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Updated Oct. 14, 2010
After losing this military-heavy district in the Democratic wave of 2008, Republicans are keen on putting it back in their column. But it's difficult for Republicans to portray Nye as in lock step with party leaders because his voting record is among the most conservative in the Democratic Caucus.
Republicans are hitting Nye for his vote for the stimulus bill. But that line of attack is complicated since car dealer Scott Rigell's dealership sold more than 100 cars under the Cash for Clunkers program that was largely funded by the stimulus.
Rigell's combination of solid fundraising and personal wealth (he's put about $1 million of his own money into the race) assures that the Republican will have all the resources he needs.
Nye, a proven fundraiser during his first term, is emphasizing his record of tending to the concerns of military personnel, veterans and their families as a member of the Armed Services Committee.
Another plus for the Congressman is the presence on the November ballot of another Republican, Kenny Golden, the former chairman of the Republican Party in Virginia Beach. Golden is running as an Independent after leaving the party earlier this summer because he felt the primary had been stacked by party leaders to elect Rigell. Golden has the potential to siphon some votes from Rigell, which could be significant in a race as tight as this one is expected to be.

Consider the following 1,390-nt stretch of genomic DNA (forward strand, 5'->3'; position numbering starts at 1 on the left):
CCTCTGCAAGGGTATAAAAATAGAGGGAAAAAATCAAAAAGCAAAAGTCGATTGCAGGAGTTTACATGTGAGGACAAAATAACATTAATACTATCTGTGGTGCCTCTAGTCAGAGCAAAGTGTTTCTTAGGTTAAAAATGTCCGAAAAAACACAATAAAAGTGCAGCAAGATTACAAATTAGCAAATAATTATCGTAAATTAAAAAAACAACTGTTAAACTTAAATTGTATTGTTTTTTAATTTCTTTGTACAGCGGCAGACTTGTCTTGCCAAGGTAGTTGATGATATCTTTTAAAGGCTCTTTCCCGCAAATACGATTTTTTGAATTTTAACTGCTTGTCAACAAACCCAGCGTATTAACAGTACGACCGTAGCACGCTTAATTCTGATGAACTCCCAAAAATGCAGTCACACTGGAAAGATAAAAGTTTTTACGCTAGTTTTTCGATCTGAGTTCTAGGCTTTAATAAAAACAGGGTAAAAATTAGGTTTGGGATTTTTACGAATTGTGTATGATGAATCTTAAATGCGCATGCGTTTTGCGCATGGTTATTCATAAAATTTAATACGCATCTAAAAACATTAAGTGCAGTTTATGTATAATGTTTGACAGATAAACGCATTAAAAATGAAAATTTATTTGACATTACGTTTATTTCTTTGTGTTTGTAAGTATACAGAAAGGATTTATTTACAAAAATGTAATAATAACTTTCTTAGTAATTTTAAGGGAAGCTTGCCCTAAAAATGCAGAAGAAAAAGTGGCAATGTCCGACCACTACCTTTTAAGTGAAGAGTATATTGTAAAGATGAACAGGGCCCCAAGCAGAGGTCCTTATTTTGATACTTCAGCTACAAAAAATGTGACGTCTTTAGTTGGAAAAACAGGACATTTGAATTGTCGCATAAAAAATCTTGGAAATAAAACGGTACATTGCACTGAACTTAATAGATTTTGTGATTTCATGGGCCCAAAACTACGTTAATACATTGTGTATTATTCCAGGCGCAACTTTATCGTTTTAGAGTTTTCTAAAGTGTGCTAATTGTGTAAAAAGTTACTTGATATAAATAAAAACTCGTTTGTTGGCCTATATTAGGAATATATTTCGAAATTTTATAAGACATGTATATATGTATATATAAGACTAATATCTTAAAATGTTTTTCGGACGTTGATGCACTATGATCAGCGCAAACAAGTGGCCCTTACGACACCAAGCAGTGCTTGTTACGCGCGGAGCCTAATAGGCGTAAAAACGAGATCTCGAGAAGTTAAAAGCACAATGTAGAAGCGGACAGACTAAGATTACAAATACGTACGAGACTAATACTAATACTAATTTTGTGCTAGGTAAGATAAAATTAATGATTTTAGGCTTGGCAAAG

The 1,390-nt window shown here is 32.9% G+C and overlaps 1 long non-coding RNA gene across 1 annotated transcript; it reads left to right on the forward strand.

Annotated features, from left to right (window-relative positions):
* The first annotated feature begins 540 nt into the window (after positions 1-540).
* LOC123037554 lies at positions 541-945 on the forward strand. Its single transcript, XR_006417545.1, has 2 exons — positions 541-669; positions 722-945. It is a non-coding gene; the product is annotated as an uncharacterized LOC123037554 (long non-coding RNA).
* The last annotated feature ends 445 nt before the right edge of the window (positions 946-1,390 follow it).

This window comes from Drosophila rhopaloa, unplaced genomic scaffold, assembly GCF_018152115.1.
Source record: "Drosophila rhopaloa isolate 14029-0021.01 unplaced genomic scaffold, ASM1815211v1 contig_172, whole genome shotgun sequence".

District Profile from Politics in America
Taking in the state's Atlantic coastline, the 2nd is dominated by Virginia Beach, a center for white-collar military families and retirees. The district takes in parts of Norfolk and Hampton and crosses the Chesapeake Bay inlet to Virginia's Eastern Shore.
Growth in Virginia Beach slowed amid military base closings and a national recession. The 2005 BRAC round ordered the 2011 closure of Fort Monroe, in Hampton, but increases at the 2nd's other bases and development of the fort's land may mean the 2nd will avoid job losses. The 2nd also includes nearly half of largely blue-collar and Democratic-leaning Norfolk (shared with the 3rd). Its naval base, shipbuilding and shipping drive the economy.
Conservatism here is rooted in military and economic issues rather than social questions. Barack Obama won the 2008 presidential race here with 50 percent of the vote, but the GOP took back the U.S. House seat from a one-term Democrat in 2010.
Military, tourism, shipbuilding
Naval Station Norfolk, 50,035 military, 13,952 civilian; Joint Base Langley-Eustis (shared with the 3rd), 13,000 military, 6,650 civilian; Joint Expeditionary Base Little Creek-Fort Story, 14,300 military, 5,845 civilian; Naval Air Station Oceana, 10,473 military, 2,042 civilian; Naval Air Station Oceana Dam Neck Annex, 2,937 military, 1,592 civilian (2011)
Virginia Beach, 437,994; Norfolk (pt.), 116,839; Hampton (pt.), 45,798
The Norfolk Botanical Garden has more than 30 themed gardens.
|2010||general||Scott Rigell (R)||88,340||53.1%|
|Glenn Nye (D)||70,591||42.4%|
|Kenny Golden (I)||7,194||4.3%|
|2008||general||Glenn Nye (D)||141,857||52.4%|
|Thelma Drake (R)||128,486||47.5%|
|2006||general||Thelma Drake (R)||88,777||51.3%|
|Phil Kellam (D)||83,901||48.4%|
|2004||general||Thelma Drake (R)||132,946||55.1%|
|David Ashe (D)||108,180||44.8%|
|2002||general||Ed Schrock (R)||103,807||83.2%|
|D. Amarasinghe (GREEN)||20,589||16.5%|
|2008||Barack Obama: 50%||John McCain: 48%|
|2004||John Kerry: 42%||George W. Bush: 58%|
|2000||Al Gore: 43%||George W. Bush: 55%|